My companions and I have many Technicolor adventures, and as the week winds down, so do I. On my last, lazy afternoon, friends having departed, I return to the hotel zone for a grilled grouper lunch at Tita Tulum, one of the more modest lodging establishments on the beach. In the course of a long walk down the strand, I watch kite surfers launch, am tagged by a trio of friendly dogs and do a doubletake as I stroll past a Japanese photographer clicking away at his topless girlfriend, who is posing like a porn star in the surf.
Back in my lounge chair, I order a cold Corona, close my eyes and start plotting how to get another group of family and friends on board for a return.
IF YOU GO
Getting there: The Tulum area is most easily accessible via rental car, but you could also hire a taxi or a shuttle from the Cancun airport.
Getting around: Taxis and collectivos (vans that travel a set route) troll the beach strip, and hotels offer group tours to area attractions.
Seasons: Prices (and weather) vary dramatically according to season. Peak months are January-March, when weather is predictably clear and sea water at its clearest. Hotel rates drop by half or more during the July-October low season, when rain and wind can be expected.
Vacation homes: Casa Perla del Mar and many other vacation rentals are clustered in the Tankah and Soliman Bay areas just north of the Tulum ruins. A 7-night stay at Casa Perla del Mar runs from $1,800 to $4,500, depending on season, working out to a reasonable $64 to $160 a night for each of the four bedrooms. Daily housekeeping service and preparation of one meal a day is included in the rates. A number of bed-and-breakfasts, including American-owned Casa Amor del Sol, cater to couples seeking a quiet, off-the-beaten-path experience.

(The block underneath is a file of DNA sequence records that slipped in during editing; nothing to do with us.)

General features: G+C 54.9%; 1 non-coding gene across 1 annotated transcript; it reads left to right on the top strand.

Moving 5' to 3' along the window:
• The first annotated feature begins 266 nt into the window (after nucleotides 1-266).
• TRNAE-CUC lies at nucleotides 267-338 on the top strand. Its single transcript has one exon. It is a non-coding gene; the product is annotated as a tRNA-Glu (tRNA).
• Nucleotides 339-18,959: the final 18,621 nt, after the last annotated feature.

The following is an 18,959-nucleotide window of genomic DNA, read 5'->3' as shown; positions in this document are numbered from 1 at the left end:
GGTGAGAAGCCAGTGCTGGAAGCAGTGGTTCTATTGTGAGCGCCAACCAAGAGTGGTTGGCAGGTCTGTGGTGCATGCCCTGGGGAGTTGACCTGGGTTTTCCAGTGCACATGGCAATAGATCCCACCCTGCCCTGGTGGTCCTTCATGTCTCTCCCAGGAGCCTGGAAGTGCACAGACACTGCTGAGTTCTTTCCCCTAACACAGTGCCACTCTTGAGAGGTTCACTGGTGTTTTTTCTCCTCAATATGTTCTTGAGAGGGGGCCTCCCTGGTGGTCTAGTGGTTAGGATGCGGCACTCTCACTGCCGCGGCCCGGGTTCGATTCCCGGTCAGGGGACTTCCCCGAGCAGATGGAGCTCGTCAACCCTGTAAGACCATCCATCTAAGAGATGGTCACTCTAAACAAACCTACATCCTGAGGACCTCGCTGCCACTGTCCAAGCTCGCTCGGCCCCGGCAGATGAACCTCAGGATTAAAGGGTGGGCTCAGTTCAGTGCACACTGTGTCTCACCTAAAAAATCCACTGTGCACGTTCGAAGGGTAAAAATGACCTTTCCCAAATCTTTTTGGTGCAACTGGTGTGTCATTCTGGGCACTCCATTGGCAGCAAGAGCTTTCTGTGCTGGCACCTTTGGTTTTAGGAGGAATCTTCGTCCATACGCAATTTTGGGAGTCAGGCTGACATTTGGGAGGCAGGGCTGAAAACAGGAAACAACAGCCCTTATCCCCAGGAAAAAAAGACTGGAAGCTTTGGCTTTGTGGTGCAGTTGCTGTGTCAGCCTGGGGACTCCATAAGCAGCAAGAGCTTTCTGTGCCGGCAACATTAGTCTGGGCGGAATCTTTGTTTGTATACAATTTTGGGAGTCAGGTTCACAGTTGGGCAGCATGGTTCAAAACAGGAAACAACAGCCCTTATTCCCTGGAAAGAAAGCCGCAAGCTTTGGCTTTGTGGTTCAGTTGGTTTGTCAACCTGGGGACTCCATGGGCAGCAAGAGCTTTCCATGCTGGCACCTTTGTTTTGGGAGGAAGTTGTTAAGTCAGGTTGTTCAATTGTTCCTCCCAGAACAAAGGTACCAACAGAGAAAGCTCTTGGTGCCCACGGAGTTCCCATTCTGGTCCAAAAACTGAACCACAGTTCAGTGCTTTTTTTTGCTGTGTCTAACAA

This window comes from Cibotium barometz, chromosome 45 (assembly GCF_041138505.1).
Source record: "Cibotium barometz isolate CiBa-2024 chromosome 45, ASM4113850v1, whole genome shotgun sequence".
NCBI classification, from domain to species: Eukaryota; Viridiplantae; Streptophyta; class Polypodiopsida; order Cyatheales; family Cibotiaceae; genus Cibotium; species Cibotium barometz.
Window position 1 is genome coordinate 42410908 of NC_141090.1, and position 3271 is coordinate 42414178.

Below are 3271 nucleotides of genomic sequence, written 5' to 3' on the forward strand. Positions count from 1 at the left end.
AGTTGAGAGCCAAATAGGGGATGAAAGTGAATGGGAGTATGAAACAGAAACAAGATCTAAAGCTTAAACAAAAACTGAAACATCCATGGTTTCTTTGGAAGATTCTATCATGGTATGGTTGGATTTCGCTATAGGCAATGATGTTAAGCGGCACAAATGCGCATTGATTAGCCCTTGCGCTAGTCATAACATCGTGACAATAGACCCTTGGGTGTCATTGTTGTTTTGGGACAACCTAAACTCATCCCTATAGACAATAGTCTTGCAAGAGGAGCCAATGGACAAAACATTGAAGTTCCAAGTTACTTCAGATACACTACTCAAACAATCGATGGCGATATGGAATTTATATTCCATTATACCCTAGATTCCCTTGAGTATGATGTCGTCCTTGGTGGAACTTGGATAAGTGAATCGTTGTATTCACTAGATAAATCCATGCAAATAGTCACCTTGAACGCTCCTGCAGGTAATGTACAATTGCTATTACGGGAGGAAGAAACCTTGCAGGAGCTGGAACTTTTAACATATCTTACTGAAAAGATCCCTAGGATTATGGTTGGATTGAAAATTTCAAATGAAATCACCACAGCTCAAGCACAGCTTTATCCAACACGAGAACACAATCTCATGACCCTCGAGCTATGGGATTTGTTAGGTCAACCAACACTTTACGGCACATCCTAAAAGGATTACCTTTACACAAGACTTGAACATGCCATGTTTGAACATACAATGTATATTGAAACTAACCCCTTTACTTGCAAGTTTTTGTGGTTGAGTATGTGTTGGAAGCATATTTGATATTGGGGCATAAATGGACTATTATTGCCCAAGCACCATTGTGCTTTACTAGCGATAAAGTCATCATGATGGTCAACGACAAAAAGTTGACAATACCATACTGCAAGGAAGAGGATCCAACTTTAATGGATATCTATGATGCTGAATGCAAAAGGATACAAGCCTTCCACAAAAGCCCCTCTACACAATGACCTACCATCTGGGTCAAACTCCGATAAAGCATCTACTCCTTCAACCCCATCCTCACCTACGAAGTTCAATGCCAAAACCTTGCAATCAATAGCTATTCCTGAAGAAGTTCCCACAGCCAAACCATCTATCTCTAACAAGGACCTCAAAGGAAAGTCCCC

Tulum beach hotels: A wide array of http://www.petergreenberg.com/2009/05/23/ask-the-locals-riviera-maya-mexico/price points makes Tulum affordable to a wide range of travelers. On the modest end is Tita Tulum, with 10 cabana-style rooms from $95-$170 a night. Mid-range La Zebra, $128-$550, has a well-regarded restaurant and live salsa music on Sunday nights. Maya Tulum Spa Resort is a wellness and yoga retreat with rooms from $120 to $660 and a wide assortment of packages. Ana y Jose Charming Hotel & Spa is an elegant hotel with one of the strip's best restaurants; room rates start at around $250 a night. On the high end is Be Tulum, an Agentine-spiced celebrity hideaway with low-season rates from $350.
For more information on Tulum and Mexican adventures:
- Spring Break for Grown Ups: Cancun the Rivera May
- Ask the Locals: Riveriera Maya, Mexico
- Peter's Travel Detective Blog: Why I Travel to Mexico
Text and photos by Janet Fullwood for PeterGreenberg.com. Janet is a freelance writer and editor who served as the travel editor for the Sacramento Bee for 21 years. Visit her on the Web at www.janetfullwood.com.